By Stefanie Donahue
The swearing in of Donald J. Trump as the 45th president of the United States spurred a flurry of demonstrations through the weekend in locations around the globe.
As early as noon on Inauguration Day, January 20, individuals advocating for a variety of causes, including those against the construction of the Dakota Access Pipeline (DAPL), flocked to Peace Arch Park, banners in tow.
The Bellingham NoDAPL Coalition organized a three-hour demonstration to advocate for the protection of treaty rights and freedom of religion, among other things.
“We are standing up today for the Dakota Access Pipeline water protectors,” said Ronna Loerch, who helped hoist a banner with the orange-lettered script “Honor the Treaty.”
Loerch learned about the demonstration through a group called Occupy Bellingham and joined several others, including those representing Coast Salish tribes, she said.
“We’re here to be in solidarity with each other,” she said.
That same message resonated with crowds at coast-to-coast demonstrations the following day. With the help of dozens of independent coordinators, women’s marches took place in locations throughout the US, and in some locations across the globe.
Close to home, a dense crowd donning pink caps and banners gathered at Bellingham City Hall, at 210 Lottie Street, to participate in the march on January 21. Speakers, poets, musicians and vendors were on the scene to inform and entertain the masses.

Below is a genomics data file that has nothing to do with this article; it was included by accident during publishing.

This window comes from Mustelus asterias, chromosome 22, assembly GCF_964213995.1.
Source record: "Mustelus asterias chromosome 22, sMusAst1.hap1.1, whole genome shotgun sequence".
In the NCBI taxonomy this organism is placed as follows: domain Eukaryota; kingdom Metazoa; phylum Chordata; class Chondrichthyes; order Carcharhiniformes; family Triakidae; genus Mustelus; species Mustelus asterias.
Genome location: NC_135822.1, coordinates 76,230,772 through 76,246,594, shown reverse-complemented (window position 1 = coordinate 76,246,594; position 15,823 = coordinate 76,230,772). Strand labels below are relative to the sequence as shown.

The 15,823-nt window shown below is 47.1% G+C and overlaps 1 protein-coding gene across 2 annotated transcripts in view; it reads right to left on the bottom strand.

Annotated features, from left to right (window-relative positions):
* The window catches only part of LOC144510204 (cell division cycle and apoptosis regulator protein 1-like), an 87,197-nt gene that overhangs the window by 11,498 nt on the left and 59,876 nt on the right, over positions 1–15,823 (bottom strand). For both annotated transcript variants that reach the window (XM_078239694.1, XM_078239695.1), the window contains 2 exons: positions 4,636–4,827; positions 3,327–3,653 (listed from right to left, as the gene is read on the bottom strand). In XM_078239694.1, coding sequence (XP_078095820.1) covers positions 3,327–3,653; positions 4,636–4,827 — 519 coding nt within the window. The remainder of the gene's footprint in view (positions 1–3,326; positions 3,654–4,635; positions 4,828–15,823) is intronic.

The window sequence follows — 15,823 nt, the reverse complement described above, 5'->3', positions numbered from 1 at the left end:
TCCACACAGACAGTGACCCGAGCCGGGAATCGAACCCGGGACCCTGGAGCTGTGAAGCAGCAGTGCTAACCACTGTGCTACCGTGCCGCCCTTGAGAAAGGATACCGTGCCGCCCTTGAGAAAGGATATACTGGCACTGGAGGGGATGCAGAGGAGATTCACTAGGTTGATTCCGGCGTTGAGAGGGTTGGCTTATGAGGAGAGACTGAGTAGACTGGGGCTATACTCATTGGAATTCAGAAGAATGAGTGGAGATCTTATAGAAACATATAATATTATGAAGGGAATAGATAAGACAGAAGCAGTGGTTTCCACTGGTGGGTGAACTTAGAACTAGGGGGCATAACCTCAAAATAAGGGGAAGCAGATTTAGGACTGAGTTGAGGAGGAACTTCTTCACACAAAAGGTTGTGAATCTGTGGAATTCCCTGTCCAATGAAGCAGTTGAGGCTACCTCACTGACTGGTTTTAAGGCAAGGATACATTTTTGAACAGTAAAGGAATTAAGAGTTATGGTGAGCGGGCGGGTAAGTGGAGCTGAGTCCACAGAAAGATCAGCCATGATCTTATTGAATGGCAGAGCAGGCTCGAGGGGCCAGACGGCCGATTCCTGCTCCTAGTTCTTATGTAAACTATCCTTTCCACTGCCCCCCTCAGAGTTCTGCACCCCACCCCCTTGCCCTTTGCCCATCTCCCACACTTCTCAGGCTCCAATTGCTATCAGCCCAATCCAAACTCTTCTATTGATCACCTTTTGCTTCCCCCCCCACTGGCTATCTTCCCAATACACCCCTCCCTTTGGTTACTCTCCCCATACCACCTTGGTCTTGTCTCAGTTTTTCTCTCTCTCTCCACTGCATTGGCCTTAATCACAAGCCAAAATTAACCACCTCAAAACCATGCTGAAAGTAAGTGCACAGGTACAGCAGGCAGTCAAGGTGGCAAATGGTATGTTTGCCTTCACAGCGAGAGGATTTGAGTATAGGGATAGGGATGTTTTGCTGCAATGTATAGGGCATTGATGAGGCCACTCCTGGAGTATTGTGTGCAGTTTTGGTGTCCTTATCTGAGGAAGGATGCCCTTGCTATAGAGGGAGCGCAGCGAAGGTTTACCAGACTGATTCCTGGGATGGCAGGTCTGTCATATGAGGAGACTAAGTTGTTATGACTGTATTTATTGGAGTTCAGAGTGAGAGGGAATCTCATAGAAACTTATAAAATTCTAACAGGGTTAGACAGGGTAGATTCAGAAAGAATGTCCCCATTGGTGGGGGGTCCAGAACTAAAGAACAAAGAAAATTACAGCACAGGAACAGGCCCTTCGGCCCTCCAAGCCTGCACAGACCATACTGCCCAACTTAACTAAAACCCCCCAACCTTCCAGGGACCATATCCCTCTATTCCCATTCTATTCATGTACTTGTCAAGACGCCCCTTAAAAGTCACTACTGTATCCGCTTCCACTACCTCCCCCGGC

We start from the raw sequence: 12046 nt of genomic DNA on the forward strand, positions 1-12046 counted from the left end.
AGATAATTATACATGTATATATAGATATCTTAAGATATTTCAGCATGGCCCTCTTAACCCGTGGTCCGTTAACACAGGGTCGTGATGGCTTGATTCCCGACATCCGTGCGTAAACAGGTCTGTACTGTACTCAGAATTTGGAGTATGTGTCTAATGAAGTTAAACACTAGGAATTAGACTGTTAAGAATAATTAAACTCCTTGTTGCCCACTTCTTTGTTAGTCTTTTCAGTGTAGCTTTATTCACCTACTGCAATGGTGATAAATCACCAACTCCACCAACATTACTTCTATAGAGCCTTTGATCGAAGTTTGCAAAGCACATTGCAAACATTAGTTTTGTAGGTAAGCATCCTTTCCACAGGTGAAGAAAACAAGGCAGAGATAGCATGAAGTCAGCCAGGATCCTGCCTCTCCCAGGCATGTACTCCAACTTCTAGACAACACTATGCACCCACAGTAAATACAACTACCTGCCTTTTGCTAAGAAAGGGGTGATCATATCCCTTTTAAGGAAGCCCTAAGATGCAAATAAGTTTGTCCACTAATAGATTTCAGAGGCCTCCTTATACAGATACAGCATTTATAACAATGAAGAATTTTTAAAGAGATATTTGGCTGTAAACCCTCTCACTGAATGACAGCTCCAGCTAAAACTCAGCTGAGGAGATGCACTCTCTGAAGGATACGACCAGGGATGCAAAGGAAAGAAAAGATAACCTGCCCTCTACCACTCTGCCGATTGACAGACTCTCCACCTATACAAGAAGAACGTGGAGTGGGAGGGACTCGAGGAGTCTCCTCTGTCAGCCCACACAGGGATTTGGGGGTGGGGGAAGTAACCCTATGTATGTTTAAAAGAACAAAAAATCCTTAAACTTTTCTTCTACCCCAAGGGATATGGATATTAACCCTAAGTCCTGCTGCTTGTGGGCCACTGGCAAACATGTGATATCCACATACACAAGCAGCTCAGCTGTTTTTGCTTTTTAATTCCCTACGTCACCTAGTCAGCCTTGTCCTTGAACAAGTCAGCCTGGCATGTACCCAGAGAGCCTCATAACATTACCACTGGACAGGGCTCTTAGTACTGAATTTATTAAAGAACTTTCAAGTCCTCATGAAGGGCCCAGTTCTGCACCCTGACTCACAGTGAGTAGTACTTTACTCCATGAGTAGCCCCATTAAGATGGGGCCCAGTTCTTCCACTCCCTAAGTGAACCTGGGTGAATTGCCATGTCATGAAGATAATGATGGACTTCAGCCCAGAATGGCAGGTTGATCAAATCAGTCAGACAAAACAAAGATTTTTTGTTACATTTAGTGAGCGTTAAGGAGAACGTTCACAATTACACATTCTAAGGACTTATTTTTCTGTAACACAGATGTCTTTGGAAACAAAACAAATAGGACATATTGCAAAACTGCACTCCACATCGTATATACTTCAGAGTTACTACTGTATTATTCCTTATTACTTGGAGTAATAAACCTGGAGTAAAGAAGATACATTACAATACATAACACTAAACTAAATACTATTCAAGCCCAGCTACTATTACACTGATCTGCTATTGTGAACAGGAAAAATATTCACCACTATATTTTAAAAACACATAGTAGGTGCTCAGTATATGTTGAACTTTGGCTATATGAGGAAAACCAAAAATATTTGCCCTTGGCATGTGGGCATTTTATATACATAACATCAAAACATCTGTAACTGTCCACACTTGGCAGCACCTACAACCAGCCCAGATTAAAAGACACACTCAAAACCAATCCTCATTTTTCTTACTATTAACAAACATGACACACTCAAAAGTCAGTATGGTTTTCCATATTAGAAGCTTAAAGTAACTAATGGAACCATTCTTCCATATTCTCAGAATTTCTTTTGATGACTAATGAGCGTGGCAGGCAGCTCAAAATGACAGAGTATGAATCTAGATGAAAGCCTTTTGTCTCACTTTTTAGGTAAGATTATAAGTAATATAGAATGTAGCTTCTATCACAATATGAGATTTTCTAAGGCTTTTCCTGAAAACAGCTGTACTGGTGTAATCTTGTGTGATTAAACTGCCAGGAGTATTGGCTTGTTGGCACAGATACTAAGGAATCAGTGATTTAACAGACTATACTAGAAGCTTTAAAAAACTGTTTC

According to figures reported by Women’s March on Bellingham, more than 10,000 people attended – an estimated 6,000 virtually RSVP’d on Facebook.
“There were persons of all ages, genders, families [and] persons in wheelchairs with signs that were not mass-produced, but reflected what was in the holders’ hearts,” said Blaine resident Susan O’Malley in an email after participating in the Bellingham march. It was her first time taking part a public demonstration, she said.
Other locals took their message outside the bounds of Whatcom County, including Semiahmoo resident Helen Worley.
Just a day before the march, she hopped on a plane en route to D.C. to meet with her 24-year-old granddaughter Mackenzie Worley. Her husband LeRoy stayed in town to attend the march in Bellingham and gifted Helen a plane ticket to D.C. for Christmas, just for the occasion.
Helen, her granddaughter and three friends joined hundreds of thousands of demonstrators in D.C.
“It was absolutely amazing,” she said.
Helen said she was honored to walk alongside her granddaughter at a march that represented a variety of backgrounds and political aspirations. Climate change, immigration reform and gender equality were among the myriad of issues brought to the table at the march, she said.
Moving forward, she hopes to keep the pressure on — soon, she’ll be inking letters to her state and local representatives, she said.
“Not engaging,” she said. “That, to me, is the more serious issue.”
Photos by Helen Worley, Chuck Kinzer and Stefanie Donahue.